Part of the Hydrogen Peroxide Propulsion Guide
Transport Properties of Hydrogen Peroxide
All properties of propellant-grade solutions of H2
that involve the transfer of mass or energy at the molecular level are presented in the following paragraphs.
Experimental determinations of the viscosity of liquid H2
O solutions ranging in composition from 0 to 100 w/o H2
, have been reported in Ref. 1, Ref. 2, and Ref. 3. Curve fits of these data at 0, 20, 25, and 50 C (32, 68, 77, and 122 F) are graphically illustrated as a function of w/o H2
(from 50 to 100 w/o) in Fig. 2.18 and 2.18a. In addition, viscosity measurements have been conducted on 98 w/o H2
(Ref. 4) from 20 to 85 C (68 to 185 F) and on 90 w/o H2
(Ref.5) from 77 to 325 F (25 to 162.8 C). The data for 98 and 70 w/o H2
from the various sources has been plotted as a function of temperature and compared to the viscosity of water in Fig. 2.19 and 2.19a.
An equation representing these data from 100 to 300 C (212 to 540 F) with an estimated precision of ±2 percent is given as: μ (micropoises) = 134 + 0.35 [T(C)
- 100] -14 Y where Y = mole fraction H2
in vapor This equation, comparing the vapor viscosity of water with 100 w/o H2
, is graphically represented in Fig. 2.20.
Experimental measurements of the thermal conductivity of H2
O solutions have been limited to determinations (Ref. 3) on 98.2 w/o H2
at 0 C (32 F) and 25 C (77 F) and on 50 w/o H2
at 25 C; resulting thermal conductivities were 0.321, 0.339, and 0.347 Btu/hr-ft-F, respectively. Using the two experimental data points, the thermal conductivity of 98.2 w/o H2
was extrapolated to the critical point. This extrapolation, shown in Fig. 2.21, used H2
O as a reference substance and assumed no decomposition and a thermal conductivity of 0.100 Btu/hr-ft-F at the critical point.
Coefficient of Diffusion
The experimental determination of the diffusion coefficient of liquid H2
into water has been reported (Ref. 6) for 0.17 w/o H2
from 0 to 40 C (32 to 104 F) and for 0.019, 1.44, and 7.92 w/o H2
at 20 C (68 F). At 20 C (68 F), the diffusion coefficients were <1.2 cm2
/day for the concentrations studied. The diffusion coefficient of H2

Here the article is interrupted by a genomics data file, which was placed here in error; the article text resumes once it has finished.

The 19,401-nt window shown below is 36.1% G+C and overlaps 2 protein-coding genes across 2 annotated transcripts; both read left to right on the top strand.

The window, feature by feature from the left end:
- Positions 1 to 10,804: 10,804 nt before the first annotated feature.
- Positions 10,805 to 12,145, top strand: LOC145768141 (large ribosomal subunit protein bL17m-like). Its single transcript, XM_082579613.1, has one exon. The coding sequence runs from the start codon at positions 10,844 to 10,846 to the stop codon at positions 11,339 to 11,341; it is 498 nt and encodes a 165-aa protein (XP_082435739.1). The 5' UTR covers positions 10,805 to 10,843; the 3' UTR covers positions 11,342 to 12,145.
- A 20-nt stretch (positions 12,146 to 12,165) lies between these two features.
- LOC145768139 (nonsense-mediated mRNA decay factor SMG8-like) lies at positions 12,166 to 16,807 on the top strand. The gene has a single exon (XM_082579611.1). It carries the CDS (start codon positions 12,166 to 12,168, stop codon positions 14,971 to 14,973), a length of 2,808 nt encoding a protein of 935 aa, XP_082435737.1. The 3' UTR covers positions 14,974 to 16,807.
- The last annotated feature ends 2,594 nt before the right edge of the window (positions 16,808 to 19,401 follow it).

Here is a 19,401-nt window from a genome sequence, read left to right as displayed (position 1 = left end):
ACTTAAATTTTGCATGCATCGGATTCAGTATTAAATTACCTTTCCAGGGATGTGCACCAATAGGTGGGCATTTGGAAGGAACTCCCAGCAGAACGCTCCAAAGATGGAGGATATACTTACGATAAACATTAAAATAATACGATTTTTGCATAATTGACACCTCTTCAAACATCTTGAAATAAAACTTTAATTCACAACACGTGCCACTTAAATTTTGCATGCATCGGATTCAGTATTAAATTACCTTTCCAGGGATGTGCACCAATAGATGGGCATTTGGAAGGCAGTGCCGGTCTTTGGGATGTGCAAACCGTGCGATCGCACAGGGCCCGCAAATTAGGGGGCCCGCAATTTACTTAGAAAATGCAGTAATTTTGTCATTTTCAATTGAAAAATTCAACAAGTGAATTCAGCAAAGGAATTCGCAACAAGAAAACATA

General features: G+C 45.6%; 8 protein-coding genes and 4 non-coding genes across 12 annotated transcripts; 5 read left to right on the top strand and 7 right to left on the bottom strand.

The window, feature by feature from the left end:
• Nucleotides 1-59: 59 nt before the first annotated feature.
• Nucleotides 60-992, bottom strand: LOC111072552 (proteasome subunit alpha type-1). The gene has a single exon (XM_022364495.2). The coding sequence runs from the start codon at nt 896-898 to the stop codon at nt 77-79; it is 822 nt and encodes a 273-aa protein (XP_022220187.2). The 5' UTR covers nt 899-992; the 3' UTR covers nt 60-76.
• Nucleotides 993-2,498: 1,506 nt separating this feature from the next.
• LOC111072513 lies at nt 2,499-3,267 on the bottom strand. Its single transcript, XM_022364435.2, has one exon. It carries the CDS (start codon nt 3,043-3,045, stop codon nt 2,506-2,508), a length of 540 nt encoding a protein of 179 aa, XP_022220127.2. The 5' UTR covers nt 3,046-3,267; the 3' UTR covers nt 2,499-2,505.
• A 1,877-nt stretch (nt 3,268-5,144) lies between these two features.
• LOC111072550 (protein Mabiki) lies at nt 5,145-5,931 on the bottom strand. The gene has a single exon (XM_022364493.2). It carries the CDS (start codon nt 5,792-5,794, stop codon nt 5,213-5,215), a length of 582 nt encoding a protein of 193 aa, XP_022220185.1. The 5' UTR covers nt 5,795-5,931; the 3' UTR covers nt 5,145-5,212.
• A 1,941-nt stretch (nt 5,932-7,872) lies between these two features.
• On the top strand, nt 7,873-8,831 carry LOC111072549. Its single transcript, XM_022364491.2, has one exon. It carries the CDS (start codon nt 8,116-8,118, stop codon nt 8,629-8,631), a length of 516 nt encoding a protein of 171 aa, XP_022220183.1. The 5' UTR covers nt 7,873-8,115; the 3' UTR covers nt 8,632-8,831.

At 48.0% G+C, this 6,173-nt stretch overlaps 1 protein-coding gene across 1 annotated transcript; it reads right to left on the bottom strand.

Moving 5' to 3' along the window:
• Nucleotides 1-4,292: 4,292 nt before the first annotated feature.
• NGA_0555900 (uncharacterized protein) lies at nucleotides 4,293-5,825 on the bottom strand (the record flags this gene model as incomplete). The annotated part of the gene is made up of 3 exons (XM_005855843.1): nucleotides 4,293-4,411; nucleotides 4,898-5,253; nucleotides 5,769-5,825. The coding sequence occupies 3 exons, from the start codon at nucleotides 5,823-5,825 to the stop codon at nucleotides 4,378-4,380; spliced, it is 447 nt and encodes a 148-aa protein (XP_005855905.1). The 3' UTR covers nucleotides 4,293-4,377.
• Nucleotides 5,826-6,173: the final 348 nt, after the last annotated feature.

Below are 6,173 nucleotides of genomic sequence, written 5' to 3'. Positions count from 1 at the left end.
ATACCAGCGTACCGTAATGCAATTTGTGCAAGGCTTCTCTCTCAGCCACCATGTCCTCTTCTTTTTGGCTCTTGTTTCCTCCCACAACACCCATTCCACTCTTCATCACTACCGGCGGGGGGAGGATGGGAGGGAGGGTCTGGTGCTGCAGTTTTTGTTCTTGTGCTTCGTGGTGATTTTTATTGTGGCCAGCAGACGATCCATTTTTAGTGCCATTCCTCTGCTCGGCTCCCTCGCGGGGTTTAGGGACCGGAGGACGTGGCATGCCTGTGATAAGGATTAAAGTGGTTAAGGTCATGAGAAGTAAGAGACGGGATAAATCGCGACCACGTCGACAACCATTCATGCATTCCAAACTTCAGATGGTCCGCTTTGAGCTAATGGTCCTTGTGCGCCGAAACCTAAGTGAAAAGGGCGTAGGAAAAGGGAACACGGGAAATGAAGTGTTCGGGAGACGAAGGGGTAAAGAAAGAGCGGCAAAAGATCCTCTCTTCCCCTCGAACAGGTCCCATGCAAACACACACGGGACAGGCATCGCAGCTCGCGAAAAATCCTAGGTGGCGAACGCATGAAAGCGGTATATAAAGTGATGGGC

vapor into air was experimentally determined in a vertical tube as 0.188 cm2
/sec at 60 C (140 F) and 1-atmosphere pressure. This can be compared to a diffusion coefficient of 0.320 cm2
/sec reported (Ref. 7) for water vapor under identical conditions.
The velocity of sound was experimentally measured (Ref. 8) in H2
O solutions from 3.5 to 33.5 C (38.3 to 92.3 F). These data are plotted for propellant-grade H2
solutions in Fig. 2.22 and 2.22a.
- Maass, O. and W. H. Hatcher, "Properties of Pure Hydrogen Peroxide. III" J. Am. Chem. Soc., 44, 2472-80 (1922)
- Phibbs, M. K. and P. A. Giguere, "Hydrogen Peroxide and Its Analogues. 1. Density, Refractive Index, Viscocity, and Surface Tension of Deuterium Peroxide-Deuterium Oxide Solutions," Can. J. Chem., 29, 173-31 (1951)
- Bulletin No. 07, Hydrogen Peroxide Physical Properties Data Book, FMC Corporation, Buffalo, New York, 1955.
- AFRPL-TR-66-6, Final Report, Advanced Propellant Staged Combustion Feasibility Program, Phase I, Part 2, Aerojet-General Corporation, Sacramento, California, April 1966.
- R-2094P, Summary Report, Research Program on H2O2, Rocketdyne, a Division of North American Aviation, Inc. Canoga Park, California, 1 March 1960.
- Stern, K. G. Berichte, 66, 547 (1933)
- Montgomery, R. B. J. Meteorology, 4, 193 (1947)
- Pajousek, D. "Intermolecular Interaction in Liquids. I. Adiabatic Compressibility and Structure in the System Hydrogen Peroxide," Chem. listy, 59, 1781-6 (1957).
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